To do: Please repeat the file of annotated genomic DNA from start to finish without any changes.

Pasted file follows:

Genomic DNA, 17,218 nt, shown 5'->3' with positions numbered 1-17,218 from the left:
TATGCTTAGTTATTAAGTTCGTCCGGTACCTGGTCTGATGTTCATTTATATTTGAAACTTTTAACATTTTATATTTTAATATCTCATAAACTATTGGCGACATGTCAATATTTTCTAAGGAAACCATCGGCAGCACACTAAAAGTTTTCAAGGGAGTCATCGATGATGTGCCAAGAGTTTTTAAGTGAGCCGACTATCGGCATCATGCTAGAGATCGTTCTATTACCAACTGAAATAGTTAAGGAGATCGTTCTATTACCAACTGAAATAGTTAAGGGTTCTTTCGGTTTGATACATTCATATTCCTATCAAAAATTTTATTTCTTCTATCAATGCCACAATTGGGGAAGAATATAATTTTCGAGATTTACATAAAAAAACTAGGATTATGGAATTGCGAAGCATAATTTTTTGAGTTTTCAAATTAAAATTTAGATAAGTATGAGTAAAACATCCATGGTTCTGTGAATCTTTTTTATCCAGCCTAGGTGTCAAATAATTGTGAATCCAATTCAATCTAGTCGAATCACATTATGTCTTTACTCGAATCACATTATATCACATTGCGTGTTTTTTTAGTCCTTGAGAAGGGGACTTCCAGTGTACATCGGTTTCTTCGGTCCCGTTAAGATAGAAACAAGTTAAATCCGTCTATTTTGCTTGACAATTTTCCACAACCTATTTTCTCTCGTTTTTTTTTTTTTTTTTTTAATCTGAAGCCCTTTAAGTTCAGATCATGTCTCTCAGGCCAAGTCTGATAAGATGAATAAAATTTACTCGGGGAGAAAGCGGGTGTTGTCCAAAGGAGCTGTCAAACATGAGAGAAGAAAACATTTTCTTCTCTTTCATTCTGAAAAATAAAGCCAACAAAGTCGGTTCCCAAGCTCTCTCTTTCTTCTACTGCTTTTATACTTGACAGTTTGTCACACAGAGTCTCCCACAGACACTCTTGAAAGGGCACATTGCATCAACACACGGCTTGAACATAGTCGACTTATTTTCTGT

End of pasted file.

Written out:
Genomic DNA, 17,218 nt, shown 5'->3' with positions numbered 1-17,218 from the left:
TATGCTTAGTTATTAAGTTCGTCCGGTACCTGGTCTGATGTTCATTTATATTTGAAACTTTTAACATTTTATATTTTAATATCTCATAAACTATTGGCGACATGTCAATATTTTCTAAGGAAACCATCGGCAGCACACTAAAAGTTTTCAAGGGAGTCATCGATGATGTGCCAAGAGTTTTTAAGTGAGCCGACTATCGGCATCATGCTAGAGATCGTTCTATTACCAACTGAAATAGTTAAGGAGATCGTTCTATTACCAACTGAAATAGTTAAGGGTTCTTTCGGTTTGATACATTCATATTCCTATCAAAAATTTTATTTCTTCTATCAATGCCACAATTGGGGAAGAATATAATTTTCGAGATTTACATAAAAAAACTAGGATTATGGAATTGCGAAGCATAATTTTTTGAGTTTTCAAATTAAAATTTAGATAAGTATGAGTAAAACATCCATGGTTCTGTGAATCTTTTTTATCCAGCCTAGGTGTCAAATAATTGTGAATCCAATTCAATCTAGTCGAATCACATTATGTCTTTACTCGAATCACATTATATCACATTGCGTGTTTTTTTAGTCCTTGAGAAGGGGACTTCCAGTGTACATCGGTTTCTTCGGTCCCGTTAAGATAGAAACAAGTTAAATCCGTCTATTTTGCTTGACAATTTTCCACAACCTATTTTCTCTCGTTTTTTTTTTTTTTTTTTTAATCTGAAGCCCTTTAAGTTCAGATCATGTCTCTCAGGCCAAGTCTGATAAGATGAATAAAATTTACTCGGGGAGAAAGCGGGTGTTGTCCAAAGGAGCTGTCAAACATGAGAGAAGAAAACATTTTCTTCTCTTTCATTCTGAAAAATAAAGCCAACAAAGTCGGTTCCCAAGCTCTCTCTTTCTTCTACTGCTTTTATACTTGACAGTTTGTCACACAGAGTCTCCCACAGACACTCTTGAAAGGGCACATTGCATCAACACACGGCTTGAACATAGTCGACTTATTTTCTGT